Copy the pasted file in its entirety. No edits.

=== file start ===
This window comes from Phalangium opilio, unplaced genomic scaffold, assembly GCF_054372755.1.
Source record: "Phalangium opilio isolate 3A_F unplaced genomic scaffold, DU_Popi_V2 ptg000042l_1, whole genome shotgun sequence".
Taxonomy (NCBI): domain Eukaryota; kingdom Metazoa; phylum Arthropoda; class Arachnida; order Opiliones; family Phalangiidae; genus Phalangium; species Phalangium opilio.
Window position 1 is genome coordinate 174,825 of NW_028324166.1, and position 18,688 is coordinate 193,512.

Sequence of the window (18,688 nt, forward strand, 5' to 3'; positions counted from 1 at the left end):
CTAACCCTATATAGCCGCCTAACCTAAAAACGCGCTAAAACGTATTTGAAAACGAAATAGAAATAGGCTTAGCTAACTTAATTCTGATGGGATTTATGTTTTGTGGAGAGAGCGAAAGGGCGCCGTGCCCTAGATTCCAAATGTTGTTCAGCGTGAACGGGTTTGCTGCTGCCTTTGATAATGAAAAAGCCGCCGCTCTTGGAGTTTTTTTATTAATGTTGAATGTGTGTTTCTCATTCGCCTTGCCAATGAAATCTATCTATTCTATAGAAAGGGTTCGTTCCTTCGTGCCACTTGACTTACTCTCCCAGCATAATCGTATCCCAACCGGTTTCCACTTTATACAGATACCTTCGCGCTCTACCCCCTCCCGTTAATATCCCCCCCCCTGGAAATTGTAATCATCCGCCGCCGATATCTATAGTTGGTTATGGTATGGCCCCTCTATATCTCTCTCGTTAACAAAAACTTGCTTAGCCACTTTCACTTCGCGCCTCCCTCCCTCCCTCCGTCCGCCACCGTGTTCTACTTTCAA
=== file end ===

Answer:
This window comes from Phalangium opilio, unplaced genomic scaffold, assembly GCF_054372755.1.
Source record: "Phalangium opilio isolate 3A_F unplaced genomic scaffold, DU_Popi_V2 ptg000042l_1, whole genome shotgun sequence".
Taxonomy (NCBI): domain Eukaryota; kingdom Metazoa; phylum Arthropoda; class Arachnida; order Opiliones; family Phalangiidae; genus Phalangium; species Phalangium opilio.
Window position 1 is genome coordinate 174,825 of NW_028324166.1, and position 18,688 is coordinate 193,512.

Sequence of the window (18,688 nt, forward strand, 5' to 3'; positions counted from 1 at the left end):
CTAACCCTATATAGCCGCCTAACCTAAAAACGCGCTAAAACGTATTTGAAAACGAAATAGAAATAGGCTTAGCTAACTTAATTCTGATGGGATTTATGTTTTGTGGAGAGAGCGAAAGGGCGCCGTGCCCTAGATTCCAAATGTTGTTCAGCGTGAACGGGTTTGCTGCTGCCTTTGATAATGAAAAAGCCGCCGCTCTTGGAGTTTTTTTATTAATGTTGAATGTGTGTTTCTCATTCGCCTTGCCAATGAAATCTATCTATTCTATAGAAAGGGTTCGTTCCTTCGTGCCACTTGACTTACTCTCCCAGCATAATCGTATCCCAACCGGTTTCCACTTTATACAGATACCTTCGCGCTCTACCCCCTCCCGTTAATATCCCCCCCCCTGGAAATTGTAATCATCCGCCGCCGATATCTATAGTTGGTTATGGTATGGCCCCTCTATATCTCTCTCGTTAACAAAAACTTGCTTAGCCACTTTCACTTCGCGCCTCCCTCCCTCCCTCCGTCCGCCACCGTGTTCTACTTTCAA